This show won't go on!

No Munich show report from this year. kept theirs to a minimum. Twittering Machines didn't attend. Neither did I. Dawid Grzyb of HifiKnights was there but not to do a report for his mag. Just so he emailed me some smartphone snaps whilst walking the MOC's aisles. I formatted those into a short show page in real time but absentia. If that's a trend, what does it portend? Here are my six opinions on the matter.

1/ much of the upstairs über exhibits at the MOC are irrelevant to our audiences and to our size/weight/budget reviewing abilities. We work out of standard living rooms not nouveau-riche mansions.
2/ listening under temporary show conditions isn't representative. It also shuts down opportunities to actually chat and learn details without upsetting those who still wish to listen.
3/ covering what's new in a manner suitable to the subject—best-of-show awards aren't that!—can and should be accomplished with pre-show releases. Web-based publications publish in real time. We can assemble virtual pre-show reports. Those are guaranteed to have their facts straight because the makers themselves submitted them. We can show professional photos shot in proper lighting not ill-lit show dens because the manufacturers sent them to us. That drives traffic to exhibits because visitors know upfront who will introduce what and where. They arrive with a must-see list which guarantees them a far more fruitful attendance.
4/ expecting press members to attend scheduled reveals that enforce haphazard zig-zags across monstrous conventional floors is madness. We're supposed to be in one room at 11:00, another at 11:30 at the venue's opposite end, then one upstairs at 12:00. More and more press members opt out of this inane state of affairs for obvious reasons. Duh!
5/ what good are massive picture dumps dubbed 'show reports' that lack any photo credits to let readers know what they're looking at? Yet that's precisely what some publications default to now because events like Munich are far too big to cover comprehensively in any other way. I call it drive-by shooting. Stick your head into a room, wait for a clear shot, take a snap or two, exit. Rinse and repeat ad absurdum; or until the memory card is full. What do such picture dumps serve? Does quantity suddenly trump quality? It's as banal as a Hollywood glossy featuring a spread on who attended the Oscars in what gaudy clothes. Where's the substance of true reportage?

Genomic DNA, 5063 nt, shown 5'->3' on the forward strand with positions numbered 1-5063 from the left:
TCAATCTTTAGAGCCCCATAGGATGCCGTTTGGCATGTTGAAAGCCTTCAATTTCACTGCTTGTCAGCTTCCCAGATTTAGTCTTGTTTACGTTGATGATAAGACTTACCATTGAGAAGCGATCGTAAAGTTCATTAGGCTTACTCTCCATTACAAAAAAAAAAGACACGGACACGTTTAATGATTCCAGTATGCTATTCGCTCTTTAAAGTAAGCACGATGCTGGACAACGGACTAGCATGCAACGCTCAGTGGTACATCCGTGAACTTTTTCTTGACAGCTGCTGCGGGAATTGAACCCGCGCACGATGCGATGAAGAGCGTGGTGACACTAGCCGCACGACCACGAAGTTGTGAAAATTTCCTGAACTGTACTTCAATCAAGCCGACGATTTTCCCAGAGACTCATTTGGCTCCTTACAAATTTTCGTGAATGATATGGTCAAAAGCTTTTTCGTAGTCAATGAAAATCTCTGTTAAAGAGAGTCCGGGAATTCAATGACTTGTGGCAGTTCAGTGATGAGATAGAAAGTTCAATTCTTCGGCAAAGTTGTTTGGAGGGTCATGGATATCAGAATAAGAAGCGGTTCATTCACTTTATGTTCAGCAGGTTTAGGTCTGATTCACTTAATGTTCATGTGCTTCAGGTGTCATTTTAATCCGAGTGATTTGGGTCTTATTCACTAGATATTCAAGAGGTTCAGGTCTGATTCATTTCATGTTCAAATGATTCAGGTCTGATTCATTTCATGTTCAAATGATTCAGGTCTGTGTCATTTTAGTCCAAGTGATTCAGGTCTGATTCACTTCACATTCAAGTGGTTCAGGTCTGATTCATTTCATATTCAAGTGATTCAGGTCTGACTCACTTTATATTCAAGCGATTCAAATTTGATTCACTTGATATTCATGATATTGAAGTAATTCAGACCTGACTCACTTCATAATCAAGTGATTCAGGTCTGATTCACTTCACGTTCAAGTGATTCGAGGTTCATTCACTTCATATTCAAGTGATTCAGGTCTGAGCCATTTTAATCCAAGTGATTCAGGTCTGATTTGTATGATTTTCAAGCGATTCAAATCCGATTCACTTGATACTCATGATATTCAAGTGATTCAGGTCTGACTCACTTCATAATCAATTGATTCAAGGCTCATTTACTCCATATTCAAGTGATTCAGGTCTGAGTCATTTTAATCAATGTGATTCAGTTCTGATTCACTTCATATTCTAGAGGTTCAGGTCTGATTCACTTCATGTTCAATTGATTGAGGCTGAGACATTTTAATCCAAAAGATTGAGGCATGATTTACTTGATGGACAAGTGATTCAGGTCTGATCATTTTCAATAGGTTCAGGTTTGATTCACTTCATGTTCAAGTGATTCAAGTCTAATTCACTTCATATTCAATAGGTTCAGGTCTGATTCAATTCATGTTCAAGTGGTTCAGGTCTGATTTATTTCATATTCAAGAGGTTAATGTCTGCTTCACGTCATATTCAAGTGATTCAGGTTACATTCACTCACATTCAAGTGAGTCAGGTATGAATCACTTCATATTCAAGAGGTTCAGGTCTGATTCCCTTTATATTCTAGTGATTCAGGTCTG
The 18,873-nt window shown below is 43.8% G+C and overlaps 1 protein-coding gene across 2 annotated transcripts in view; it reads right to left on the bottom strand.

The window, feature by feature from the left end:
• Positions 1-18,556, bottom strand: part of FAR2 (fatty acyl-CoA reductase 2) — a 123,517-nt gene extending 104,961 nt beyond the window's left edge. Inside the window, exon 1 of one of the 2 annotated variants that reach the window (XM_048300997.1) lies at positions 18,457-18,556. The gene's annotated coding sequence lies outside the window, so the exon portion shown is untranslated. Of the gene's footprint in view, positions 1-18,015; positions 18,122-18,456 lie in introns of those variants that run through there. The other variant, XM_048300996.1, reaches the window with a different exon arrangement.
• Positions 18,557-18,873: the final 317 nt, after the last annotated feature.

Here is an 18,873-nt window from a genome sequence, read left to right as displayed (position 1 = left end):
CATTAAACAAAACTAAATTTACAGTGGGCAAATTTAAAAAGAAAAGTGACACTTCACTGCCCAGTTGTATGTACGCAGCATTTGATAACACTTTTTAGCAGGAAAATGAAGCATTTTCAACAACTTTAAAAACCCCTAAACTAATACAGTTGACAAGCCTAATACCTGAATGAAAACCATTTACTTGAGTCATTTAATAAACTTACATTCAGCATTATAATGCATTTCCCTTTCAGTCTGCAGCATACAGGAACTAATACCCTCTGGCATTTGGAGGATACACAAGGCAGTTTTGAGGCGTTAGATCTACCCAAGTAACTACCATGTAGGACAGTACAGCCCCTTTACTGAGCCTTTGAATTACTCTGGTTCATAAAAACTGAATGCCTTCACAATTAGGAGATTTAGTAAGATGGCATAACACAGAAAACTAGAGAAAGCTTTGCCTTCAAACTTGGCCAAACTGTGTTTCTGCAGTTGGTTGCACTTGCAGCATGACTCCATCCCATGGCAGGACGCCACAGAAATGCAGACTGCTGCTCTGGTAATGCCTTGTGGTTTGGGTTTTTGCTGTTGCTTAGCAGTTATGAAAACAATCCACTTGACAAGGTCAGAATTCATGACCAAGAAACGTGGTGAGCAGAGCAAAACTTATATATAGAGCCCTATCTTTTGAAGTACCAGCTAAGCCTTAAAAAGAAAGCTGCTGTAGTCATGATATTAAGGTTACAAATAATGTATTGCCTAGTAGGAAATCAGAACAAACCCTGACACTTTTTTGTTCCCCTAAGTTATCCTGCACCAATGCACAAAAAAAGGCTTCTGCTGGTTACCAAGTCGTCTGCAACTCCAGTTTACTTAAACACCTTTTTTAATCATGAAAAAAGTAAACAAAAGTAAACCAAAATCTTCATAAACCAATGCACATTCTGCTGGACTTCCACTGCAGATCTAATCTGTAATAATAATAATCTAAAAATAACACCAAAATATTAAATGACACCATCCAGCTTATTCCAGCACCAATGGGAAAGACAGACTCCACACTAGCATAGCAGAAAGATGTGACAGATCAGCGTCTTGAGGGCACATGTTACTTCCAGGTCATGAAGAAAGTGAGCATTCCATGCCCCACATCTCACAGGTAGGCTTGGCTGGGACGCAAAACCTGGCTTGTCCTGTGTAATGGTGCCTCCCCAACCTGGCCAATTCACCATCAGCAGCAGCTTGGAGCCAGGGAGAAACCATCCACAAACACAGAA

6/ given all of the above—that serious people don't listen seriously at shows; that learning details relies on conversations not playback—any real appeal to have well-informed press members attend is down to the event's social graces. One gets to re-meet old acquaintances. One gets to make new ones. That's it. It's not about discovering new product. That an emailed press release takes care of far better and for free to both sender and recipient. It's not about listening. That our kind handles in the controlled environments of our own rooms and systems. It's about socializing. End of.

Voilà, my six brief reasons for why the traditional show report won't go on; and why in many cases it's died already. Let's replace the old-style show report with a new pre-show report. That's simply a love fest of the usual press releases massaged for maximum intel by their senders to include professional photos, pricing, specs and tech novelties. These get published a few weeks prior to the event under an umbrella heading. "What to see at Munich High End 2023!" Now the press can strike the mad chase after hardware reveals off the menu. It's been handled upfront. Attendance wasn't required. Now our kind can focus down on just a few must-touch-in-person destinations which we select based on personal interest or best overlap with our publication's focus. Then we can go all in with the wagging of double chins and the pressing of soft flesh. Because as far as I'm concerned—and it seems a growing number of my colleagues agree—that's the only valid reason left why industry insiders would/should still attend a hifi show.

If no adjustments are being made, I foresee this bright young pup running off out of reach whilst the aged pug behind him is sorrily left out in a blur ready to croak.